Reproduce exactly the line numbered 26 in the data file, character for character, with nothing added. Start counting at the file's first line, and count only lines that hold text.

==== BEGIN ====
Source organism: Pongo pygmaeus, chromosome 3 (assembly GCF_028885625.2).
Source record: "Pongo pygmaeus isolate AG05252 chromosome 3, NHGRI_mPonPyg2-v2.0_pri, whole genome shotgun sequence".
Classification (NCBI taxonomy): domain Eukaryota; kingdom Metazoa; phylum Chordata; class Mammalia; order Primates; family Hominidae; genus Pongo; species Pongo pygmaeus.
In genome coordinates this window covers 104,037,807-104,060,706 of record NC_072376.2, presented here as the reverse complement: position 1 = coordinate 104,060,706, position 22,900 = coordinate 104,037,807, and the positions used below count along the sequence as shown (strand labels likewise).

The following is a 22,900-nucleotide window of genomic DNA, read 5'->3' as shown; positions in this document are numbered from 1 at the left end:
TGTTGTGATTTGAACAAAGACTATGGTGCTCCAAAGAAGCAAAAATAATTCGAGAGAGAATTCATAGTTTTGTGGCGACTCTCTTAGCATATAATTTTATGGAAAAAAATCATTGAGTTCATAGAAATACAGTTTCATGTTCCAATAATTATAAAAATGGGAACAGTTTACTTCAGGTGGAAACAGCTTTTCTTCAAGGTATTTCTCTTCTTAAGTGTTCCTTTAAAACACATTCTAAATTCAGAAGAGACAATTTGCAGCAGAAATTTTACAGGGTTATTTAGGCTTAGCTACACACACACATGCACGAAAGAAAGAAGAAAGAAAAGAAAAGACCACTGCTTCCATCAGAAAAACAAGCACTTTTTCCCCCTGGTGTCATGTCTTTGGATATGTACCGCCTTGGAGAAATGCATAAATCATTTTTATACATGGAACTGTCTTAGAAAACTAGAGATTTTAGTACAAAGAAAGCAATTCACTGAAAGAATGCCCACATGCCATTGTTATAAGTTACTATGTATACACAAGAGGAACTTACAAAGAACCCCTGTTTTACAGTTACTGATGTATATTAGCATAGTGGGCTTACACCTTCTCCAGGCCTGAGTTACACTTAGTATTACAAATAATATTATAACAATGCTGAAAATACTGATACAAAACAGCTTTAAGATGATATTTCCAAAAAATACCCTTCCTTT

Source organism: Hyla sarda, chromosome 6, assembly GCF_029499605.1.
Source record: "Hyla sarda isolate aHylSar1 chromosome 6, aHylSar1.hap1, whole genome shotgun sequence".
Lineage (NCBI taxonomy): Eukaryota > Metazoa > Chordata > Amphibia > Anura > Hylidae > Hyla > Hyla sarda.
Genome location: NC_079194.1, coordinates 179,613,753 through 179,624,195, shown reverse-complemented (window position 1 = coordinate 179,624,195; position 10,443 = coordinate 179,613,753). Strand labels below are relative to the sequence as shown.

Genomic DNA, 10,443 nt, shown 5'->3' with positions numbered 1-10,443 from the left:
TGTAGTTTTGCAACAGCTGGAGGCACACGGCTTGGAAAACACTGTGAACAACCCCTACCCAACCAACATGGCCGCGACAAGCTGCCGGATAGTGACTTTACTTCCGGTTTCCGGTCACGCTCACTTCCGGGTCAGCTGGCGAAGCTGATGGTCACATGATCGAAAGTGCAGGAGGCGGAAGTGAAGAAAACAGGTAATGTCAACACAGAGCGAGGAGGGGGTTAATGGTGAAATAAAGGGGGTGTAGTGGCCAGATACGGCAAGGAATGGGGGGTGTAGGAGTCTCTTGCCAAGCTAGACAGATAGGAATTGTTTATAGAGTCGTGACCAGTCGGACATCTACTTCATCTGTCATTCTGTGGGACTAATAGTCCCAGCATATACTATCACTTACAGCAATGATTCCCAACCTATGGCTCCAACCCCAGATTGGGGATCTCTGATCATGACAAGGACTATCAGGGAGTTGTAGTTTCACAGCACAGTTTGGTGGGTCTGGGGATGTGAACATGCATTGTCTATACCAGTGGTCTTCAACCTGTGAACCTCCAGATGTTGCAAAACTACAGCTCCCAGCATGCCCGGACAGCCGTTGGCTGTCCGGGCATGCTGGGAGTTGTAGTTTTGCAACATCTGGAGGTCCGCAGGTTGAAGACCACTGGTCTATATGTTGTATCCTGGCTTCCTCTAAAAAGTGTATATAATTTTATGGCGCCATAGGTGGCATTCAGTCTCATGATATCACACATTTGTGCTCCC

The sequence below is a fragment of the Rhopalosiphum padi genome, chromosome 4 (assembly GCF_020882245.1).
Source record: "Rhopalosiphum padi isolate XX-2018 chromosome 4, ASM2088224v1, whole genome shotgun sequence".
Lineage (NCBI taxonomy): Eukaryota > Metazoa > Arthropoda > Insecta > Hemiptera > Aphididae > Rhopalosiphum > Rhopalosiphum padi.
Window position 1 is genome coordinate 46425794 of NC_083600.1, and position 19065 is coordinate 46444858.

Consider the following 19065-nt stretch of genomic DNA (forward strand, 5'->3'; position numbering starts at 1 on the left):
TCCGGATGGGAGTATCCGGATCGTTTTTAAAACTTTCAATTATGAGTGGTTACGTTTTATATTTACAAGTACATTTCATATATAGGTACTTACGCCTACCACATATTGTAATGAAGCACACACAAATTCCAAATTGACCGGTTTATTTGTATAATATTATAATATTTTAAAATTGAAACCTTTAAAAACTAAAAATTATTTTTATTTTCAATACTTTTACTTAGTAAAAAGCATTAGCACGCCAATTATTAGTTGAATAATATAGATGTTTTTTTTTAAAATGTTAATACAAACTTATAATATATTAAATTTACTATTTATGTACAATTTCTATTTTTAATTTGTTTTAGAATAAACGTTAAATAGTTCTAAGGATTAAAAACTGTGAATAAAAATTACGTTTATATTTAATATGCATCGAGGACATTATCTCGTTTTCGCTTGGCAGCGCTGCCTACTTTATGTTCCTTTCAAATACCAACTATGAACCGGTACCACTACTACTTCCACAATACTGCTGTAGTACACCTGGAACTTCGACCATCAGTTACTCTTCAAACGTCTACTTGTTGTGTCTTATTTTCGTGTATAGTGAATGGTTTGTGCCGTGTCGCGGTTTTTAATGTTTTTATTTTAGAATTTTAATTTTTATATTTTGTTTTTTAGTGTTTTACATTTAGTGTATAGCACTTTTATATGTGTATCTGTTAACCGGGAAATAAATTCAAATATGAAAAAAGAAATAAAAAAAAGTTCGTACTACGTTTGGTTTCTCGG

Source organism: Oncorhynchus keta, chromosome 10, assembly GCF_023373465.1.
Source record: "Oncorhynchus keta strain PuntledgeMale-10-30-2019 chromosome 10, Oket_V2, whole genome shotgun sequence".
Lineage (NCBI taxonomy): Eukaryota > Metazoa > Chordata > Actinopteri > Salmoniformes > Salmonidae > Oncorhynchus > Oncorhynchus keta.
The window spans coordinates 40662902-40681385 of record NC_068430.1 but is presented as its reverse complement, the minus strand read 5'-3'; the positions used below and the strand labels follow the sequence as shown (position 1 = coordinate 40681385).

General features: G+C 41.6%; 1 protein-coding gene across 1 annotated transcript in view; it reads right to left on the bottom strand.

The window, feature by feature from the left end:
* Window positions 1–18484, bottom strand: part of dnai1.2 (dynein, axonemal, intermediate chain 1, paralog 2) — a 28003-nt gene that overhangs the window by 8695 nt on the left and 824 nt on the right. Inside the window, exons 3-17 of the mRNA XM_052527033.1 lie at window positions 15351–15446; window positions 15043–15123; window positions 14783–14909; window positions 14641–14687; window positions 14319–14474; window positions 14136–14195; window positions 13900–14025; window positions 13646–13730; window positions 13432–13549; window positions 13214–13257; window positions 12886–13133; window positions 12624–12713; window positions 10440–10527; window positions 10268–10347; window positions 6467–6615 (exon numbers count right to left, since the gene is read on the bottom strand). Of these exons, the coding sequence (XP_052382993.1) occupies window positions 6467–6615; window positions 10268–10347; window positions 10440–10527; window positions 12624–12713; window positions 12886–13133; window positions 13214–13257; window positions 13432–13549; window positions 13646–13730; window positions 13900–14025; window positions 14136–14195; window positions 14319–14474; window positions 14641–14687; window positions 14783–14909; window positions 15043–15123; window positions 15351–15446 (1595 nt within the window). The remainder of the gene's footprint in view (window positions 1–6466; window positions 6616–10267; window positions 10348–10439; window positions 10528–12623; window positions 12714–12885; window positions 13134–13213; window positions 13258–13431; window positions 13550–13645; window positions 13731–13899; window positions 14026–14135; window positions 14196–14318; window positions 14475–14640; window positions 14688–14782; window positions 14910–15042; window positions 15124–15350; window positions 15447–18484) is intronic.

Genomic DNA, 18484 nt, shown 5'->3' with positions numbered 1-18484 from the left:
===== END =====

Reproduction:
Genomic DNA, 18484 nt, shown 5'->3' with positions numbered 1-18484 from the left: